Seth Godin wrote about the nature of modern, non‘factory’ work. He stated:

“The studio, [vs. the factory of the twentieth century] on the other hand, is about initiative. Creativity, sure, but mostly the initiative to make a new thing, a better thing, a process that leads to better.

It’s peer to peer. The hierarchy is mostly gone, because the tasks can be outsourced. So all that’s left is leadership.

Initiative plus responsibility. Authority is far less important, as are the traditional measures of productivity.” —Seth Godin (link)

My riff:

Authority then is largely dispersed in a studio setting; in a modern work setting.

If that’s true then everyone is leading, with varying degrees of success and capability, through initiative and the taking of responsibility. 

In the Product Management world we like to talk about influencing without authority. That is outdated. If authority is dispersed and less important, then don’t try to shoehorn influence into authority’s wake when what’s really needed is leadership.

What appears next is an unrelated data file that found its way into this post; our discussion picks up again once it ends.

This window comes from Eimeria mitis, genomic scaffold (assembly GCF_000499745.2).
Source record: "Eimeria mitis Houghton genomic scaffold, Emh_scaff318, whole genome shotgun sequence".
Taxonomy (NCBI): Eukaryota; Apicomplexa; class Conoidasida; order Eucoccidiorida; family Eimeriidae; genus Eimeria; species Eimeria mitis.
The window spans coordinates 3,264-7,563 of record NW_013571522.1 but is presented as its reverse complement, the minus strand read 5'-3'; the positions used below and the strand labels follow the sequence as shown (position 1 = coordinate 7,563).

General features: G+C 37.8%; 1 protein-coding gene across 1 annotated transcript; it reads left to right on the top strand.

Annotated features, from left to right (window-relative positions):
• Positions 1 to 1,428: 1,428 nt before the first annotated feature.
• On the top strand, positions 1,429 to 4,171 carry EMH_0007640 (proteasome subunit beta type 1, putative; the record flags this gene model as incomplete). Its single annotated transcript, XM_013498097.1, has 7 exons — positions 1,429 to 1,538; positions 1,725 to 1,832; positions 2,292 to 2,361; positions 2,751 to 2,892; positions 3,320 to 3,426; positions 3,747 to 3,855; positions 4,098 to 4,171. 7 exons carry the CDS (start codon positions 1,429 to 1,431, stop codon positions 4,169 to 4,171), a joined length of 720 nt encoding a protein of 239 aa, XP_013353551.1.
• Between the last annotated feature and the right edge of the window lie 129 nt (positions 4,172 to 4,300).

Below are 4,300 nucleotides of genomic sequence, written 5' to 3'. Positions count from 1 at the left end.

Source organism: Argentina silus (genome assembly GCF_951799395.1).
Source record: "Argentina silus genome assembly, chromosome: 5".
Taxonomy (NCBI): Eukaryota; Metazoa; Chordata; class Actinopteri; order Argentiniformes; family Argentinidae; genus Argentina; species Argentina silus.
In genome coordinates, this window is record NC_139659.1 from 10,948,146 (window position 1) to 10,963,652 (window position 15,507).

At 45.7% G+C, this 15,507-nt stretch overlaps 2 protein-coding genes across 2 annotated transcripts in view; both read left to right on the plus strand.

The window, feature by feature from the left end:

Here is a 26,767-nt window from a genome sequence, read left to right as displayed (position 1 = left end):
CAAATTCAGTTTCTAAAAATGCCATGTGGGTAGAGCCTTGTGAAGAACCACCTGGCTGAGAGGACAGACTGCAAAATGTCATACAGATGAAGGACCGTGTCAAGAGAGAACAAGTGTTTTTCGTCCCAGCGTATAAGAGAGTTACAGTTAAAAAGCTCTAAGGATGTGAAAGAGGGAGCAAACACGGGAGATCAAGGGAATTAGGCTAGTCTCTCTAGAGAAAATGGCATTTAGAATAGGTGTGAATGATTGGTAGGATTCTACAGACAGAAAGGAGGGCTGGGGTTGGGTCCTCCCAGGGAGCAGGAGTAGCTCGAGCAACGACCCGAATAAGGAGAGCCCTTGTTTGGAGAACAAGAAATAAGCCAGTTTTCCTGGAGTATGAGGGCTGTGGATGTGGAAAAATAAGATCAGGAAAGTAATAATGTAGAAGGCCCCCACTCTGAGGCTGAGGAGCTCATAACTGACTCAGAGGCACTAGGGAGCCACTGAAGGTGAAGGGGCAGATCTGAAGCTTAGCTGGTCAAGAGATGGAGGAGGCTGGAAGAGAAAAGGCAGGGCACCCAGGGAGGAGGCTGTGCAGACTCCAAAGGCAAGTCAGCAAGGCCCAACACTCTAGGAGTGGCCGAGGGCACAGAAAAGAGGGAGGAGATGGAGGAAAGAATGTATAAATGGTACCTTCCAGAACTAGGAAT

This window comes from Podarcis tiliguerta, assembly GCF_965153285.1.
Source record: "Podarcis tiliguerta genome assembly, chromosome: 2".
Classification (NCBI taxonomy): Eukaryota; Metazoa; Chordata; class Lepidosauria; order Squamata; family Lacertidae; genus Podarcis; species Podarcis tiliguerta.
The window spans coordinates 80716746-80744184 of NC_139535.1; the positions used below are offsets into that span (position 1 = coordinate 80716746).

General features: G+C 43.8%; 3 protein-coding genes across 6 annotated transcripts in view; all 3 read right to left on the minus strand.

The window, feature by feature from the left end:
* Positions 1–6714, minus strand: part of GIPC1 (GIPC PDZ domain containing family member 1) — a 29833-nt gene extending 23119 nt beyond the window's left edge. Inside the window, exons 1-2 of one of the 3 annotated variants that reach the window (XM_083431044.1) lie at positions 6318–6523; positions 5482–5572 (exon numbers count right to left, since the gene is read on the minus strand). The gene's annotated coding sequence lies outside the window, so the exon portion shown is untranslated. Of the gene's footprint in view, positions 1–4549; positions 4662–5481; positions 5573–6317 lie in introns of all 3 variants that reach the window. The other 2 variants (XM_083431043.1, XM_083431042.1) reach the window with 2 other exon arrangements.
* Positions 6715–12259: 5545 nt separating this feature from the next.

I bet you could tell me right now if you are currently working in a studio or factory. 

A product manager in a factory is simply an assembly line manager. 

You’ve inevitably been reduced to an unglorified project (or program) manager who struggles against illogical deadlines and simultaneously does whatever possible to meet those artificial deadlines. 

There is no “influencing without authority” because authority has literally been assigned and allocated to someone else. 

I would then say the reason you’re almost certainly unhappy is that you continue to operate under the false assumption that you’re in a studio, not a factory. 

The PM tools and processes you know you should use are not working, because they’re being applied to the wrong problems.

(If, however, you are happy with the punchcard production line, then you’re not a product manager.)

For the disgruntled factory-worker product folks, quit. Find a new job at an actual studio—it will blow your mind. Or start your own company formatted as a studio.

Once you find and join that studio, or if you are reading this and are fortunate enough to already be in one, your next task is to optimize for initiative and responsibility.

If you’re doing those two things with some aplomb then it’s highly possible that your peers would confirm that they see you as a leader.

When people around you view you as a leader, then you’re doing the real work of product management.

Also published on Medium.